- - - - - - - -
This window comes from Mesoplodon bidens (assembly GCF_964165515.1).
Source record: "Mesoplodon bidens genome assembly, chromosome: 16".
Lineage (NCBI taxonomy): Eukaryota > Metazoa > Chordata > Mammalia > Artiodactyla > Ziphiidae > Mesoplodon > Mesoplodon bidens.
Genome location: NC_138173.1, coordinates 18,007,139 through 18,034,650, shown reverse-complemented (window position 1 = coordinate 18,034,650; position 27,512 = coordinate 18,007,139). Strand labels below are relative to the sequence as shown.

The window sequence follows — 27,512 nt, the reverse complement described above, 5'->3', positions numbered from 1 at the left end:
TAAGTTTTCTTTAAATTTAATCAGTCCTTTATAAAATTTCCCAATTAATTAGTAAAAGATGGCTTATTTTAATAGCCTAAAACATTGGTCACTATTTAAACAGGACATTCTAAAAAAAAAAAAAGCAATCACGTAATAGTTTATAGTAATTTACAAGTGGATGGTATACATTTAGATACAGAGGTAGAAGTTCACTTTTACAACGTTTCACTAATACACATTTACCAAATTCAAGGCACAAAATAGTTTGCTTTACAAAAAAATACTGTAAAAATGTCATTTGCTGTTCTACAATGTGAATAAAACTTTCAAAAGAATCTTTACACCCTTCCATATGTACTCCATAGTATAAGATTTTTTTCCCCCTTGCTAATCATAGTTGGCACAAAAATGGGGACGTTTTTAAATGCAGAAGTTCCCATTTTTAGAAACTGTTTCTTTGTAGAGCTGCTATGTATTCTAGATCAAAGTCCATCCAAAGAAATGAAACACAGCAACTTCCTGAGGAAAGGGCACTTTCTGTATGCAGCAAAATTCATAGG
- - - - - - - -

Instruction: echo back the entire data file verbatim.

This window comes from Mesoplodon bidens (assembly GCF_964165515.1).
Source record: "Mesoplodon bidens genome assembly, chromosome: 16".
Lineage (NCBI taxonomy): Eukaryota > Metazoa > Chordata > Mammalia > Artiodactyla > Ziphiidae > Mesoplodon > Mesoplodon bidens.
Genome location: NC_138173.1, coordinates 18,007,139 through 18,034,650, shown reverse-complemented (window position 1 = coordinate 18,034,650; position 27,512 = coordinate 18,007,139). Strand labels below are relative to the sequence as shown.

The window sequence follows — 27,512 nt, the reverse complement described above, 5'->3', positions numbered from 1 at the left end:
TAAGTTTTCTTTAAATTTAATCAGTCCTTTATAAAATTTCCCAATTAATTAGTAAAAGATGGCTTATTTTAATAGCCTAAAACATTGGTCACTATTTAAACAGGACATTCTAAAAAAAAAAAAAGCAATCACGTAATAGTTTATAGTAATTTACAAGTGGATGGTATACATTTAGATACAGAGGTAGAAGTTCACTTTTACAACGTTTCACTAATACACATTTACCAAATTCAAGGCACAAAATAGTTTGCTTTACAAAAAAATACTGTAAAAATGTCATTTGCTGTTCTACAATGTGAATAAAACTTTCAAAAGAATCTTTACACCCTTCCATATGTACTCCATAGTATAAGATTTTTTTCCCCCTTGCTAATCATAGTTGGCACAAAAATGGGGACGTTTTTAAATGCAGAAGTTCCCATTTTTAGAAACTGTTTCTTTGTAGAGCTGCTATGTATTCTAGATCAAAGTCCATCCAAAGAAATGAAACACAGCAACTTCCTGAGGAAAGGGCACTTTCTGTATGCAGCAAAATTCATAGG